Microsoft

Expand the number of Windows 7 installs with bootable VHDs

Microsoft has made available several techniques that you can use to create a bootable Windows 7 VHDs that run like a dual boot setup.

When you begin experimenting with Microsoft Windows 7, chances are good that you'll want to have several installations of the new operating system on which to test various configurations, settings, and applications. While you could install Windows 7 on several machines for your test environment, wouldn't it be great if you could quickly and easily create several installations on the same system?

You're probably thinking that this idea is nothing new; you can set up a dual-boot system or use Windows Virtual PC to easily create several installations of Windows 7 on the same PC. Well, what if I told you that you can combine these two techniques and get the best of both without having to actually partition your disk for dual booting and without actually having to use a separate virtual management system such as Windows Virtual PC? And, best of all, because the hard disk is the only thing being virtualized, you can actually take advantage of all the power your hardware has to offer!

I recently learned that Microsoft has made available several techniques that you can use to create bootable Windows 7 virtual hard disks (VHDs) that run like a dual-boot setup. For example, you can convert a Windows 7 Windows Image Format (WIM) file to a VHD, you can Sysprep an existing Windows 7 VHD, or you can create a VHD using the Windows 7 DVD and the DiskPart command.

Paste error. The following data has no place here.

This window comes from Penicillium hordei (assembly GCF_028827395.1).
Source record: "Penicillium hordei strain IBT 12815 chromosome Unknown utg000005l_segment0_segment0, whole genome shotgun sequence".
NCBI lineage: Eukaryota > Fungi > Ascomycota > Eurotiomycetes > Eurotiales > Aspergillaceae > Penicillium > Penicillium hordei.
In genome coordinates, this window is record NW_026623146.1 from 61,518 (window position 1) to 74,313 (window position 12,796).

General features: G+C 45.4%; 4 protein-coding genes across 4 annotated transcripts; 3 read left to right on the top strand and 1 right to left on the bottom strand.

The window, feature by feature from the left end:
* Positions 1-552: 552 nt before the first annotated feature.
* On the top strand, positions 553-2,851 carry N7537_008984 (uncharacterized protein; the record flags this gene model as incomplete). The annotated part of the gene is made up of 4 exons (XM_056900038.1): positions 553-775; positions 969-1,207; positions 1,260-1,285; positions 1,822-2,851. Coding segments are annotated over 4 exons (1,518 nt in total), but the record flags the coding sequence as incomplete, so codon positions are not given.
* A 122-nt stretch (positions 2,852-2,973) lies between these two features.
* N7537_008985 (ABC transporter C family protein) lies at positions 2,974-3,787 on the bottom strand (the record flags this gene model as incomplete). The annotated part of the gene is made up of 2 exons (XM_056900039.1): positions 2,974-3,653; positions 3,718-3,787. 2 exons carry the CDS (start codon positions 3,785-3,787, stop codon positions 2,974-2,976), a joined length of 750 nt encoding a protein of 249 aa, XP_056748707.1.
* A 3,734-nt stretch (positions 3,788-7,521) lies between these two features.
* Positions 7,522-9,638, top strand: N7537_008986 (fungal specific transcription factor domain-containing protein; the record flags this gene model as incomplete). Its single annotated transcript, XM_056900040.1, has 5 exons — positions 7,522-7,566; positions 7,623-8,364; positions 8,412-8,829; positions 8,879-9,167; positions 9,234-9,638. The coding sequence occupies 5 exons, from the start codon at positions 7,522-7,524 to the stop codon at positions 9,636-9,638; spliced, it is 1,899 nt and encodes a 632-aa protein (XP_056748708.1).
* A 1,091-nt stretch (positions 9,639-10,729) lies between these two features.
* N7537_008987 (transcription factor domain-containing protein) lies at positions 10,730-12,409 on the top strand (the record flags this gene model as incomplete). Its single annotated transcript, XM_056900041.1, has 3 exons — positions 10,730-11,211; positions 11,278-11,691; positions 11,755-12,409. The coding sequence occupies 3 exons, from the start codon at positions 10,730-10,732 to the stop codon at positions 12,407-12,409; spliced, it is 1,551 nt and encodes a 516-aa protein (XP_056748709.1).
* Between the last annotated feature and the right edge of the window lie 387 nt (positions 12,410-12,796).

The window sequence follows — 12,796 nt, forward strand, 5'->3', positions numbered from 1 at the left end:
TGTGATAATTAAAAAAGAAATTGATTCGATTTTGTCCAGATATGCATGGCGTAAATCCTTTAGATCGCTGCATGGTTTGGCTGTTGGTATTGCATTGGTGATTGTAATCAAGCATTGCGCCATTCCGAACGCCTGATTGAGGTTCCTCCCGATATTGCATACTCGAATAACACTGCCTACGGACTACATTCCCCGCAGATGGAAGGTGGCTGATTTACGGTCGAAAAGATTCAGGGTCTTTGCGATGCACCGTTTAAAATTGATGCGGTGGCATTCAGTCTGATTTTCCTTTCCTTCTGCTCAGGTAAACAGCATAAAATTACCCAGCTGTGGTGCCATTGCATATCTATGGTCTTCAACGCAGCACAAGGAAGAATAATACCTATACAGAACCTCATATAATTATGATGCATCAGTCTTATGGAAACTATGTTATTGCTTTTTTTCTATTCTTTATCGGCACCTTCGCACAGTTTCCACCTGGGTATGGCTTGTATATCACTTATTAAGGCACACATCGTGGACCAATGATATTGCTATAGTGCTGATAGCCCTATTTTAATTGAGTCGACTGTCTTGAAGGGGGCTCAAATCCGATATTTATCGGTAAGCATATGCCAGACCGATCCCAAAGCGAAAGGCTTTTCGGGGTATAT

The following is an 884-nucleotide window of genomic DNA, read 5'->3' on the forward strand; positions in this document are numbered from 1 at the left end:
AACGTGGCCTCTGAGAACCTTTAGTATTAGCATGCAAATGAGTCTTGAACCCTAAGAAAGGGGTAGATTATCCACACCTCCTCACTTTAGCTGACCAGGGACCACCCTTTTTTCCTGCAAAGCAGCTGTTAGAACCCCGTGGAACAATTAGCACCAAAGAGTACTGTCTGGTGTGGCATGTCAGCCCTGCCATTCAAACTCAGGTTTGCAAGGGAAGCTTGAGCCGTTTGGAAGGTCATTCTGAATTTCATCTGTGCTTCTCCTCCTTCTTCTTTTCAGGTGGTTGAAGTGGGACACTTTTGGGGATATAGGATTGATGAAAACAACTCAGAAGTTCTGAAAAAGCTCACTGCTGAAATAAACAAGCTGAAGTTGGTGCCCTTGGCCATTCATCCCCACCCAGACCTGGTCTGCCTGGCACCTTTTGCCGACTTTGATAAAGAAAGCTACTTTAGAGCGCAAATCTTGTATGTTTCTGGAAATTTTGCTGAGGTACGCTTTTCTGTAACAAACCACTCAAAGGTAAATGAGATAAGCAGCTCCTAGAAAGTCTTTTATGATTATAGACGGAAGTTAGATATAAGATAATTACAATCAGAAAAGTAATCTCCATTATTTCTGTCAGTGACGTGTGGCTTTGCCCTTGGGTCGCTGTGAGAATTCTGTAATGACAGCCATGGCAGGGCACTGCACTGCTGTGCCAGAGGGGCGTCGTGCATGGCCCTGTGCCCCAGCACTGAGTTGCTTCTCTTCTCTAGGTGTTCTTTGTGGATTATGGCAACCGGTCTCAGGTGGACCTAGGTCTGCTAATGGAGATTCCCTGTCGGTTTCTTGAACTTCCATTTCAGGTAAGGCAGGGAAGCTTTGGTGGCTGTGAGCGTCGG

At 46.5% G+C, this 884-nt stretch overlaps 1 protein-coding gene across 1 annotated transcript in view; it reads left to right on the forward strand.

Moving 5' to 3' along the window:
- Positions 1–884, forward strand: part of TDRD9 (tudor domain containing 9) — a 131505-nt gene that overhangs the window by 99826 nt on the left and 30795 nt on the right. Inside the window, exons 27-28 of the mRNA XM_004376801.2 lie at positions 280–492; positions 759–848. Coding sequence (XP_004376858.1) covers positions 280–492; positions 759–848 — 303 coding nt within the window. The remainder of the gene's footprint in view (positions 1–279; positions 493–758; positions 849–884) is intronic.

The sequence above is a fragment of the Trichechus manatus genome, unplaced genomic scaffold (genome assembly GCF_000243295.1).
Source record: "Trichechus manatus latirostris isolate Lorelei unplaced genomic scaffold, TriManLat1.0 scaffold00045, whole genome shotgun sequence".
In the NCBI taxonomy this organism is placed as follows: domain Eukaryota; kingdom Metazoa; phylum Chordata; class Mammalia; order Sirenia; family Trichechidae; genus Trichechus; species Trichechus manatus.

The technique that you choose will depend on what you have to start with. If you have a Windows 7 WIM file or an existing Windows 7 VHD file, you can easily use the first two techniques. If you don't have either of those files, you can use the third technique. Each one of these techniques are relatively painless to perform once you know the necessary steps.

In this edition of the Windows Vista and Windows 7 Report, I'll show you how to create a VHD using the Windows 7 DVD and the DiskPart command. (I'll cover the other techniques in future editions.)

This blog post is also available in PDF format in a free TechRepublic download.

Caveats

Before you use one of these VHD techniques, you need to understand that there are some limitations. First, these VHD techniques are designed to work on top of an existing Windows 7 installation. (Supposedly, you can make it work in Vista, but you have to replace the Boot Manager with the one from Windows 7. However, I have not experimented with that option as of yet.) Second, you cannot use Hibernation on the VHD. Third, you cannot boot a VHD from a Windows 7 installation that is secured with BitLocker nor can you use BitLocker on the VHD.